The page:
After July 2015, the content on this Web page and the other Preventing Surgical Fires Initiative Web pages on FDA's website is provided for reference purposes only, and will not be updated or amended.
Surgical fires are fires that occur in, on or around a patient who is undergoing a medical or surgical procedure. An estimated 550 to 650 surgical fires occur in the United States per year, some causing serious injury, disfigurement, and even death.1 Despite the fact that the root causes of surgical fires are well-understood, surgical fires still occur. Many healthcare organizations have developed tools, implemented strategies, and conducted education and outreach efforts to reduce the risk of fires. To supplement these efforts, FDA and its partners launched the “Preventing Surgical Fires” initiative to:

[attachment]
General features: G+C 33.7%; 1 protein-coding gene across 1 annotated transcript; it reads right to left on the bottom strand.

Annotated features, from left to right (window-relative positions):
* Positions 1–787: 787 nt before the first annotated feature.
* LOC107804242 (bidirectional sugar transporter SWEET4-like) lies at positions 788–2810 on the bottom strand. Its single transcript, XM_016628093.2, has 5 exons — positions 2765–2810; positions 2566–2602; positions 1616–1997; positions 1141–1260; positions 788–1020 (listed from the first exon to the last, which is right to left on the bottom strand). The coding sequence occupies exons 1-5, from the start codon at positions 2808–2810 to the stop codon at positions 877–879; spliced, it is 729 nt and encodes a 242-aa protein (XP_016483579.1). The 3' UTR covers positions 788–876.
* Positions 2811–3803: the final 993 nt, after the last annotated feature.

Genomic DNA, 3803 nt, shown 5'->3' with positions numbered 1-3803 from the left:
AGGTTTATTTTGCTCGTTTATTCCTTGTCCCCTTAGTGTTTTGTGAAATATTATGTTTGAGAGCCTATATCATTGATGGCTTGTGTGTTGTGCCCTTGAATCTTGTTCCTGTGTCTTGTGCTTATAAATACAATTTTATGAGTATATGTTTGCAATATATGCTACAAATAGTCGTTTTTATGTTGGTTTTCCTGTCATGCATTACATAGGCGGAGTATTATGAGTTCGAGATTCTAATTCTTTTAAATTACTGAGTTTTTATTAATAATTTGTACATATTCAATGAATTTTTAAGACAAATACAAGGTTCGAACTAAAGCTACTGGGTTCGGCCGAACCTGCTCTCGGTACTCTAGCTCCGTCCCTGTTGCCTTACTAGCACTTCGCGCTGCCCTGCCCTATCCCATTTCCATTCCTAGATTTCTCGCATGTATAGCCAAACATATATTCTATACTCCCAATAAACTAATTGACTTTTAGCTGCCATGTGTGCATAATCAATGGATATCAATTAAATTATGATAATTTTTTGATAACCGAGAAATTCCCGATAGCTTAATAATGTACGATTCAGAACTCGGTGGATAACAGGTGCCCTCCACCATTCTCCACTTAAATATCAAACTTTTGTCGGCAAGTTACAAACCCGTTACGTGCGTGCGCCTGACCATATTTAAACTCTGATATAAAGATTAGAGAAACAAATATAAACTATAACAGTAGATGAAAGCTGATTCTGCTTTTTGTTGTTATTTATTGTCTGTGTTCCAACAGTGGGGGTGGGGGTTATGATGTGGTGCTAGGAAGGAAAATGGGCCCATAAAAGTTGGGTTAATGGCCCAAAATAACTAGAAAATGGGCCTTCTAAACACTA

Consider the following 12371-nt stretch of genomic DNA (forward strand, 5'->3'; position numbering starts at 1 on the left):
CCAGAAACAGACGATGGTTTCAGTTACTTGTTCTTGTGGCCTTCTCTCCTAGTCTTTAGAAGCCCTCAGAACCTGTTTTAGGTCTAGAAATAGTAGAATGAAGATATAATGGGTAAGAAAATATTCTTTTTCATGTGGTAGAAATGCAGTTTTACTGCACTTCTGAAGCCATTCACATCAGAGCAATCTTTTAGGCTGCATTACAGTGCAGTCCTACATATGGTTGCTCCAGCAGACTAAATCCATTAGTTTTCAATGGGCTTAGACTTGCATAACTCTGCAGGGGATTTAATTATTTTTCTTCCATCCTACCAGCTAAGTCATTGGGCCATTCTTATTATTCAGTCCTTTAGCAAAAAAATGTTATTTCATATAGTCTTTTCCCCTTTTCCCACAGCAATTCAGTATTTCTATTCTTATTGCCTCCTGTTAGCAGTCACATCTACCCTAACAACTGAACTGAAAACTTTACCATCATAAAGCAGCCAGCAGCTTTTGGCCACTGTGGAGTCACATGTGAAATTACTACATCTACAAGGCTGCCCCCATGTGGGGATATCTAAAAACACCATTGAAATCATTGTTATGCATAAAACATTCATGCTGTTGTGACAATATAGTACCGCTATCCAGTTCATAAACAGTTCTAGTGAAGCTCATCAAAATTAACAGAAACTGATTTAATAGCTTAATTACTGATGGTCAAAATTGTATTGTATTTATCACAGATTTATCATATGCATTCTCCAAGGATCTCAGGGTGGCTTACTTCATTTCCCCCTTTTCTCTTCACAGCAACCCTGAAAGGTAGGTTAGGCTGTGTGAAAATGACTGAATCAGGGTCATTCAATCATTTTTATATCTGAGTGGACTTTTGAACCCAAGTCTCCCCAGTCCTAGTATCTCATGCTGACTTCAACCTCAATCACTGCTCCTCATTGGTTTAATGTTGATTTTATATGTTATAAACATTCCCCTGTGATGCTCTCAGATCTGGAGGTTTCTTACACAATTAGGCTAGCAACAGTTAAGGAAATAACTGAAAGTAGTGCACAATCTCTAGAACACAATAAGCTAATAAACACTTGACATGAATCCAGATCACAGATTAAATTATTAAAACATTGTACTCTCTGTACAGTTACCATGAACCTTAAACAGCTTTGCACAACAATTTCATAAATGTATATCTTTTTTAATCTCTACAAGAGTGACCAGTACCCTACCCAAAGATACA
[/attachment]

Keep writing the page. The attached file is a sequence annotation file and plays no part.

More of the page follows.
- increase awareness of factors that contribute to surgical fires
- disseminate surgical fire prevention tools
- promote the adoption of risk reduction practices throughout the healthcare community